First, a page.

ADM Milling's latest expansion
Oct. 3, 2014
by Arvin Donley
When the ceremonial ribbon was cut by ADM Milling executives and employees, signifying the official opening of the company’s newest facility, a “C” mill at its Beech Grove, Indiana, U.S. wheat flour milling complex, visitors attending the grand opening were ushered inside for a tour.
Every floor of the six-story, 32,350-square-foot building includes the most up-to-date technology designed to produce quality wheat flour and byproducts in the most efficient manner.
“It is a state-of-the-art facility,” ADM Milling President Mark Kolkhorst said in remarks during the grand opening ceremony. “We increased milling capacity by 8,400 hundredweights (cwts) of flour per day (420 tonnes), it has 31,000 hundredweights of flour storage (1,550 tonnes), and it has eight loadout bins which increased our loadout capacity 100 percent. It is designed for efficiency, sanitation and quality.”
Most of all for ADM Milling, a wholly owned subsidiary of Archer Daniels Midland Co., Decatur, Illinois, U.S., the completion of this $32 million mill expansion in suburban Indianapolis means it can serve its numerous customers in the Midwestern U.S. better than ever.
“Our customers continue to grow, and it is our job to support them in that growth,” Kolkhorst said, while in the background a steady stream of trucks filled with recently harvested soft wheat rolled toward the new mill. “This new capacity will allow us to expand without sacrificing the service and quality that our customers throughout the region have come to expect.”
With the expansion, the Beech Grove flour milling facility, which includes “A”, “B” and “C” mills, is now the third largest in the U.S., according to Sosland Publishing Co.’s 2014 Grain & Milling Annual, behind North Dakota Mill’s Grand Forks, North Dakota facility (33,000 cwts of production capacity) and Kraft Foods’ Toledo, Ohio plant (31,000 cwts). The Beech Grove facility now has a production capacity of 28,000 cwts per day, a 45% increase. No additional grain storage capacity — which currently stands at nearly 6 million bushels — was added in the expansion.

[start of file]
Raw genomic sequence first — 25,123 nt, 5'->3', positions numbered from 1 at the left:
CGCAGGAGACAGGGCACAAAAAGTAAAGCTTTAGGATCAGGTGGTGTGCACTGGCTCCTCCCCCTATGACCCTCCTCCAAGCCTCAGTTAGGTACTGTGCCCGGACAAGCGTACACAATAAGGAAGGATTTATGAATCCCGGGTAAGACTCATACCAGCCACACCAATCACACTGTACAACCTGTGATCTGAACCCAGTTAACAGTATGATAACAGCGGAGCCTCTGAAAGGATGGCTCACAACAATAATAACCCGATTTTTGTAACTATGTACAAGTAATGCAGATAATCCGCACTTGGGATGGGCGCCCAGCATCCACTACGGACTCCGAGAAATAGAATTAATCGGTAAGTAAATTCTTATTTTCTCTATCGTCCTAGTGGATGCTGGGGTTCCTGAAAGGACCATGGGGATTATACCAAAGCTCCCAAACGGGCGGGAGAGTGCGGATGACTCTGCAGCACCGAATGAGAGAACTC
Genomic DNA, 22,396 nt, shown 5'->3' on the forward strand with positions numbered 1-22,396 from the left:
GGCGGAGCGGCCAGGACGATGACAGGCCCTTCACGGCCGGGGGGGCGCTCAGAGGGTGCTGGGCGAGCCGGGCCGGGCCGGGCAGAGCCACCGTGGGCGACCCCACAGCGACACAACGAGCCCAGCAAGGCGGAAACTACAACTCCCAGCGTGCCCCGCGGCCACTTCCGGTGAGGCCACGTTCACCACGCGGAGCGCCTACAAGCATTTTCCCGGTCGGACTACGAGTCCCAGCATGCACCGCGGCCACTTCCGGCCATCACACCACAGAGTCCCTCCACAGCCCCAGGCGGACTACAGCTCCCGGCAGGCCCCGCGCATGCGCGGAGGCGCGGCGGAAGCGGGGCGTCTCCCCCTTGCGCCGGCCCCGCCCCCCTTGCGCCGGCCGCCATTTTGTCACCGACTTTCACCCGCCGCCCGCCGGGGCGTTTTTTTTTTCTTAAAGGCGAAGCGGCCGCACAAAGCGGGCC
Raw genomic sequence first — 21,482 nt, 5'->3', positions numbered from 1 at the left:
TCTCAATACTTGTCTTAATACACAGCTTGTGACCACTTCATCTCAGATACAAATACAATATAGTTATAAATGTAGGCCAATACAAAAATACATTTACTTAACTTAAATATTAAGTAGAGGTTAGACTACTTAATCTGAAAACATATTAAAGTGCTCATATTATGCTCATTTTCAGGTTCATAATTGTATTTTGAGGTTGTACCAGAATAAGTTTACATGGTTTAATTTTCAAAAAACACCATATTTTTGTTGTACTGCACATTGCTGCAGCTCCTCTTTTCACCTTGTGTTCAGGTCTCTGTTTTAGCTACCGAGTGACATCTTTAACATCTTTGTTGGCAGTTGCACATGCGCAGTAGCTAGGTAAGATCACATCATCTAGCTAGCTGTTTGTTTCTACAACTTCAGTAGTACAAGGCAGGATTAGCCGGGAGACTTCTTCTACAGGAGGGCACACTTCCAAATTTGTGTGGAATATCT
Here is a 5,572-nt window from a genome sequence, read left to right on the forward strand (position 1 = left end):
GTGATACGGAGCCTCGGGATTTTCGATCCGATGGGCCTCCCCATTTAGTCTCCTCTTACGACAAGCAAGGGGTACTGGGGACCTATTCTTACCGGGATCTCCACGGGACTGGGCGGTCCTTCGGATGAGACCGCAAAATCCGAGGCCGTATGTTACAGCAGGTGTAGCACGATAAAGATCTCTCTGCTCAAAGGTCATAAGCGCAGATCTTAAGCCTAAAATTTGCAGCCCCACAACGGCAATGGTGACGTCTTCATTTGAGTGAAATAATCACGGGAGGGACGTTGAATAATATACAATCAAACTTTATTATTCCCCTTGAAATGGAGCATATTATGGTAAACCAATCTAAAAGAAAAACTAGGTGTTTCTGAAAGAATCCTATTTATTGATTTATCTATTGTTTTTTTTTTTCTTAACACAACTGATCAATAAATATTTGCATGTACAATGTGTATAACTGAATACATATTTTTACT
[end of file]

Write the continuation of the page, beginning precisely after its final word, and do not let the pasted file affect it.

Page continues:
“Beech Grove’s growth is aligned to our customers’ needs,” ADM said in response to a questionnaire sent to the company about the new mill. “Our Beech Grove mill has experienced substantial customer growth, and we plan to be there for them as their growth continues.”
Products at Beech Grove include spring, winter and soft wheat flour blends, providing a range of options for customers. The facility serves customers primarily in Indiana, Kentucky and Ohio. The plant is in close proximity to numerous cities in the Midwest with populations greater than 250,000 and it has excellent access to four different interstate highways leading to nearby major cities – I-70 to Columbus, Ohio (174 miles); I-65 to Chicago, Illinois (184 miles) and Louisville, Kentucky (115 miles); I-74 to Cincinnati, Ohio (110 miles); and I-69 to Fort Wayne, Indiana (124 miles).
Among the end products produced with the flour from the Beech Grove include bread, cookies, cakes, pizza crusts, pastries, tortillas, pretzels, breading and seasonings. The facility also has the capability to produce finely granulated cake flour.
Whole wheat flour is also produced at the Beech Grove facility. “We produce several types of whole wheat flour and have the capacity to produce as much as needed to meet our customers’ needs,” ADM said.
The new mill processes hard red winter and hard red spring wheat. The “A” and “B” mills at Beech Grove grind spring, hard winter and soft red winter wheat.
“We source nearly all of our soft wheat locally, and most of our hard wheat comes from Kansas, South Dakota, North Dakota and Minnesota,” ADM said.
Several co-products are produced at the Beech Grove facility including wheat germ, red dog and wheat middlings. Wheat germ typically is used for its oil while red dog and wheat middlings are sold in the feed markets, ADM said.
The “A” and “B” mills were opened in 1994, after the company shut down its mill in Indianapolis and moved production to Beech Grove.
ADM Milling is one of the world’s largest flour millers, with multiple wheat flour mills in the United States as well in Canada, the Caribbean, Central America and the United Kingdom. In the U.S., ADM Milling ranks second in daily wheat flour milling capacity, with the expansion at Beech Grove pushing its overall total to just over 300,000 cwts. It would have been ranked No. 1 this year if not for the recent merger of Horizon Milling and ConAgra Flour Milling, now known as Ardent Mills, which, according to the 2014 Grain & Milling Annual, has daily milling capacity of approximately 530,000 cwts.